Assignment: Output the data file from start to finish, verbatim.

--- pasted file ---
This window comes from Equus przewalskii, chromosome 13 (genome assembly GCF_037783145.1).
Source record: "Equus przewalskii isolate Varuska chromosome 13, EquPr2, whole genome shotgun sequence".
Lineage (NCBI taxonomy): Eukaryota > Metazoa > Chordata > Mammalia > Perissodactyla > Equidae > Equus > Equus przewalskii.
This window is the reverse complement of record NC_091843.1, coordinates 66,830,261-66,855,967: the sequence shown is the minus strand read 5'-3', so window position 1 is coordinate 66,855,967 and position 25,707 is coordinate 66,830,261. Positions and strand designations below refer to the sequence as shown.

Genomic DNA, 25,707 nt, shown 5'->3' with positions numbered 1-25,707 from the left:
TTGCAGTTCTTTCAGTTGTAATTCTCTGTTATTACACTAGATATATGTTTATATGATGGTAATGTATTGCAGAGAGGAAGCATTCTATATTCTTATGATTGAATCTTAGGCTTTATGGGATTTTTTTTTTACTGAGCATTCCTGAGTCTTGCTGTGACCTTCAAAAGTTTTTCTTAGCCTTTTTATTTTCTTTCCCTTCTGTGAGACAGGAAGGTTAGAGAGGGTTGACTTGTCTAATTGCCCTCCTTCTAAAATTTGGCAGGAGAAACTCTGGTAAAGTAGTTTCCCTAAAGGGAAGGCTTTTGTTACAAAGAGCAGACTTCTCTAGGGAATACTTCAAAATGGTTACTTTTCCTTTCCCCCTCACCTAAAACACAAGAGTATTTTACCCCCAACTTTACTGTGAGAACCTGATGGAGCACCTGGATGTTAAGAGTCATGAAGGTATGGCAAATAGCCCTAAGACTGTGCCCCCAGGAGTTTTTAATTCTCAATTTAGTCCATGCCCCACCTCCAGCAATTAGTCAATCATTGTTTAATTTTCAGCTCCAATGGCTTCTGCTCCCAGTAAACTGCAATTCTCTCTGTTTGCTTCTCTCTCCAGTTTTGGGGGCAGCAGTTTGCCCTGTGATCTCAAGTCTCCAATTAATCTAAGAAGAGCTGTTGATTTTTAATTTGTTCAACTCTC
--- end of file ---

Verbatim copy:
This window comes from Equus przewalskii, chromosome 13 (genome assembly GCF_037783145.1).
Source record: "Equus przewalskii isolate Varuska chromosome 13, EquPr2, whole genome shotgun sequence".
Lineage (NCBI taxonomy): Eukaryota > Metazoa > Chordata > Mammalia > Perissodactyla > Equidae > Equus > Equus przewalskii.
This window is the reverse complement of record NC_091843.1, coordinates 66,830,261-66,855,967: the sequence shown is the minus strand read 5'-3', so window position 1 is coordinate 66,855,967 and position 25,707 is coordinate 66,830,261. Positions and strand designations below refer to the sequence as shown.

Genomic DNA, 25,707 nt, shown 5'->3' with positions numbered 1-25,707 from the left:
TTGCAGTTCTTTCAGTTGTAATTCTCTGTTATTACACTAGATATATGTTTATATGATGGTAATGTATTGCAGAGAGGAAGCATTCTATATTCTTATGATTGAATCTTAGGCTTTATGGGATTTTTTTTTTACTGAGCATTCCTGAGTCTTGCTGTGACCTTCAAAAGTTTTTCTTAGCCTTTTTATTTTCTTTCCCTTCTGTGAGACAGGAAGGTTAGAGAGGGTTGACTTGTCTAATTGCCCTCCTTCTAAAATTTGGCAGGAGAAACTCTGGTAAAGTAGTTTCCCTAAAGGGAAGGCTTTTGTTACAAAGAGCAGACTTCTCTAGGGAATACTTCAAAATGGTTACTTTTCCTTTCCCCCTCACCTAAAACACAAGAGTATTTTACCCCCAACTTTACTGTGAGAACCTGATGGAGCACCTGGATGTTAAGAGTCATGAAGGTATGGCAAATAGCCCTAAGACTGTGCCCCCAGGAGTTTTTAATTCTCAATTTAGTCCATGCCCCACCTCCAGCAATTAGTCAATCATTGTTTAATTTTCAGCTCCAATGGCTTCTGCTCCCAGTAAACTGCAATTCTCTCTGTTTGCTTCTCTCTCCAGTTTTGGGGGCAGCAGTTTGCCCTGTGATCTCAAGTCTCCAATTAATCTAAGAAGAGCTGTTGATTTTTAATTTGTTCAACTCTC